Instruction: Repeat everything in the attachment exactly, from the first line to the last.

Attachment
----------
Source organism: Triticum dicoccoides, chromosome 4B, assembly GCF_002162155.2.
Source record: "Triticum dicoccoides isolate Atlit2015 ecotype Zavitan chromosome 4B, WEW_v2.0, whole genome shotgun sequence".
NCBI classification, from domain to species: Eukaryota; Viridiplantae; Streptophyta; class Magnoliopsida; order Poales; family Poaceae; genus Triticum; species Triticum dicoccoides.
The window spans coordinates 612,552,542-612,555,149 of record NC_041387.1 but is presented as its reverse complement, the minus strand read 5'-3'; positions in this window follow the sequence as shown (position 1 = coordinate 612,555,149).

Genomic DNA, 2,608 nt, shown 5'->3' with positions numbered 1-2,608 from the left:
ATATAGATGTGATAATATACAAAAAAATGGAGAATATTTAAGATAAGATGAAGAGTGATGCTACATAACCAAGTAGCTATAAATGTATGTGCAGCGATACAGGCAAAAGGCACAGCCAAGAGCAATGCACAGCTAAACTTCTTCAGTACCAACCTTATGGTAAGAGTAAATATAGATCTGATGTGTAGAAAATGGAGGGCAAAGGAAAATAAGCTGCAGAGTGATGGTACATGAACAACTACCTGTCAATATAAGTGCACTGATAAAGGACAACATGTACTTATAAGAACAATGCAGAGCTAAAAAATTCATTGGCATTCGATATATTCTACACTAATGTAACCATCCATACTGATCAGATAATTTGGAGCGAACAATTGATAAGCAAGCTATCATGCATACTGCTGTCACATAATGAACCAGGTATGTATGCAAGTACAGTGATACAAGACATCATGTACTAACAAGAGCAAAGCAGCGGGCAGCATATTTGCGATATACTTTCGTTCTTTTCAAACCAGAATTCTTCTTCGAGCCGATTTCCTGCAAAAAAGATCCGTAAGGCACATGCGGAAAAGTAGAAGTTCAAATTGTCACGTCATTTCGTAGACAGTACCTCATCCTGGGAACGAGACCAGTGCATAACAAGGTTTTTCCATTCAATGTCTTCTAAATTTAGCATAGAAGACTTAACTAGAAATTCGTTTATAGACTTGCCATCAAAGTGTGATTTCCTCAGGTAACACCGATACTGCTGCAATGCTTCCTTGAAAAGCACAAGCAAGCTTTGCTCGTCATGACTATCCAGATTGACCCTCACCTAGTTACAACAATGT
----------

Source organism: Triticum dicoccoides, chromosome 4B, assembly GCF_002162155.2.
Source record: "Triticum dicoccoides isolate Atlit2015 ecotype Zavitan chromosome 4B, WEW_v2.0, whole genome shotgun sequence".
NCBI classification, from domain to species: Eukaryota; Viridiplantae; Streptophyta; class Magnoliopsida; order Poales; family Poaceae; genus Triticum; species Triticum dicoccoides.
The window spans coordinates 612,552,542-612,555,149 of record NC_041387.1 but is presented as its reverse complement, the minus strand read 5'-3'; positions in this window follow the sequence as shown (position 1 = coordinate 612,555,149).

Genomic DNA, 2,608 nt, shown 5'->3' with positions numbered 1-2,608 from the left:
ATATAGATGTGATAATATACAAAAAAATGGAGAATATTTAAGATAAGATGAAGAGTGATGCTACATAACCAAGTAGCTATAAATGTATGTGCAGCGATACAGGCAAAAGGCACAGCCAAGAGCAATGCACAGCTAAACTTCTTCAGTACCAACCTTATGGTAAGAGTAAATATAGATCTGATGTGTAGAAAATGGAGGGCAAAGGAAAATAAGCTGCAGAGTGATGGTACATGAACAACTACCTGTCAATATAAGTGCACTGATAAAGGACAACATGTACTTATAAGAACAATGCAGAGCTAAAAAATTCATTGGCATTCGATATATTCTACACTAATGTAACCATCCATACTGATCAGATAATTTGGAGCGAACAATTGATAAGCAAGCTATCATGCATACTGCTGTCACATAATGAACCAGGTATGTATGCAAGTACAGTGATACAAGACATCATGTACTAACAAGAGCAAAGCAGCGGGCAGCATATTTGCGATATACTTTCGTTCTTTTCAAACCAGAATTCTTCTTCGAGCCGATTTCCTGCAAAAAAGATCCGTAAGGCACATGCGGAAAAGTAGAAGTTCAAATTGTCACGTCATTTCGTAGACAGTACCTCATCCTGGGAACGAGACCAGTGCATAACAAGGTTTTTCCATTCAATGTCTTCTAAATTTAGCATAGAAGACTTAACTAGAAATTCGTTTATAGACTTGCCATCAAAGTGTGATTTCCTCAGGTAACACCGATACTGCTGCAATGCTTCCTTGAAAAGCACAAGCAAGCTTTGCTCGTCATGACTATCCAGATTGACCCTCACCTAGTTACAACAATGT